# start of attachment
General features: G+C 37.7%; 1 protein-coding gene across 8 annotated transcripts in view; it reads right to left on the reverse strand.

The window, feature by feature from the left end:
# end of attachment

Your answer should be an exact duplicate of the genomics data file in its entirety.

General features: G+C 37.7%; 1 protein-coding gene across 8 annotated transcripts in view; it reads right to left on the reverse strand.

The window, feature by feature from the left end: